She also presumes that Satan has always been depicted with hooves, horns and tail, and that’s simply not the case. Satan is never described in the Bible, and images of him throughout history vary immensely.
She finishes the section by saying: “I wrote this story to sound rather trite on purpose…It is a good story, though, for children, and an interesting one to tell around the fireplace.” (Page 50) Good story for children? What sort of values are you preaching here?
Ravenwolf is a very public sufferer of the More Persecuted than Thou Syndrome and is dedicated to infecting every reader she can. Discussing her storybook version of the Charge of the Goddess, she says “it depicts the Goddess and God in the manner in which we believe in them, not in the negative light in which our general society has often put them.” (Page xiii)
And what light, exactly, is that, Ms. Ravenwolf? I honestly have no idea. When someone wishes to put us down, their comments usually revolve around Wicca and Wiccans, not the God and Goddess, and it’s highly inventive to describe even this behavior as coming from “our general society.” While there will always be outspoken Fundamentalists, society in general really doesn’t give a rat’s ass about us, so long as we’re not being obnoxious, and that’s the case of any group of people, not just Wiccans.
When you poke the bear with a rhetorical stick, the bear strikes back.
And, of course, no More Persecuted than Thou Syndrome would be complete without mention of the Burning Times:
Burning Times: You will hear this often. It is in reference to a historical time from about 1000 CE through the 17th century when it is said that over nine million people were tortured and burned by church and public officials on the assumption that they were the Christian version of Witches…Historians indicated that the majority of people tortured and murdered were women and children. (Page 19)
While she doesn’t flat out say it was “we” who were persecuted, why would she include this in her book if it had nothing to do with us? And try 40,000 to 100,000, not over nine million. As far as the women bit goes, that is historical fact (although the reasons were more complicated than that they were women), I suspect she’s exaggerating the place of children, and what the hell does this have to do with the topic at hand, unless the topic really is insulting Christianity and depicting Wiccans as persecuted stoics?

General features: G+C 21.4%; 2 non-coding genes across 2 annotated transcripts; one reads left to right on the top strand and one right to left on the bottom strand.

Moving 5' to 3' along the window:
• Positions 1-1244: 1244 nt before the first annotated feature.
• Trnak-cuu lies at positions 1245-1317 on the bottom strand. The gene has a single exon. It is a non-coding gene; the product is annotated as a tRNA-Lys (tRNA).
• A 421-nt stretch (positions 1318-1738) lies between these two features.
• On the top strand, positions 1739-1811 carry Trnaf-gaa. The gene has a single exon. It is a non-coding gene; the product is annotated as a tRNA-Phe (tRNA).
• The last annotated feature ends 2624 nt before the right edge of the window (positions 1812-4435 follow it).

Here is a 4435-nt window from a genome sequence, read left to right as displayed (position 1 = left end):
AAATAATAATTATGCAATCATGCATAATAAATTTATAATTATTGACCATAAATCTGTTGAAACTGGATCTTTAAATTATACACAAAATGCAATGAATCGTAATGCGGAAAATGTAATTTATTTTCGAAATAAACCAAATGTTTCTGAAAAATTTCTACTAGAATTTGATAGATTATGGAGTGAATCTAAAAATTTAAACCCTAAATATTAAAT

Dealing with Outsiders
In response to “What do Witches do?” or “Tell me all about Witches,” be very careful if you are not familiar with the questioner. Instead, get them to talk about themselves by using the conversation techniques you have learned. They may never get an answer to their question on the first meeting, but they will walk away thinking you are a great person anyway because you listened to them.
How do you steer them away from the topic of Witchcraft if you find yourself in a time or place that is not suitable for such a discussion? This is an easy one; just ask them exactly what they wish to know. Most often their questions are vague and you can give them an equally vague answer and ask them something about themselves. (Page 278-279)
First comes the presumption that non-Pagans are stupid enough to fall for this, followed by a pat on the back for deliberately misleading people.
And why exactly are you being asked these questions in the first place? If you are not familiar enough with the questioner to be talking about such things, why did you let this person know you were a Witch to begin with?
And speaking of telling the world about your witchiness…
I began by telling my father [that I was a witch], then my children and my two best friends; I went on to others that had known me for several years, and progressed to those who did not know me well at all. I told my new employer before I even accepted the job. (Page 277)
There is zero reason to tell a prospective employer what your religion is – by law he can’t even ask. There’s only two reasons you would behave like this – you’re looking for attention, or you’re looking for trouble, knowing that eventually you’ll come across someone who will make an issue of it, at which point you scream persecution at the top of your lungs.
As someone who works with magick, sooner or later you’re going to be found out, anyway. Let’s face it. You will probably carry yourself differently (confidence does that to a person). You may become more articulate, more sensitive, more ethical; happier, richer, healthier. You will succeed in your dreams where others spend their lives wishing instead. Eventually, people will wonder what you are doing right! People may also fear you. Not because you have threatened them, but because you obviously are not enjoying the same tragedies they are. (Page 278)
What sort of cult propaganda is this? News flash: non-magical people succeed at their dreams too. And anyone who thinks that Wicca or any other religion or organization will protect them from the tragedies of the world needs a serious and immediate wake-up call. Wicca doesn’t make you anything. You are what you make of yourself, and you can do that equally well as a Wiccan, Christian, atheist, or anything else.
I personally don’t recommend telling your friends or distant family members with the first year of your study of the Craft that you have taken on a new reality. (Page 32)
There goes the cult talk again. New reality? What reality were you living in before? And don’t you just love the paranoia? They won’t understand you, so you must hide from them until your powers have grown strong enough to start avoiding tragedies and other perks that will prove your new reality to others.
Directed specifically at teens (which is ethically problematic itself) is the following advice about explaining Wicca to parents: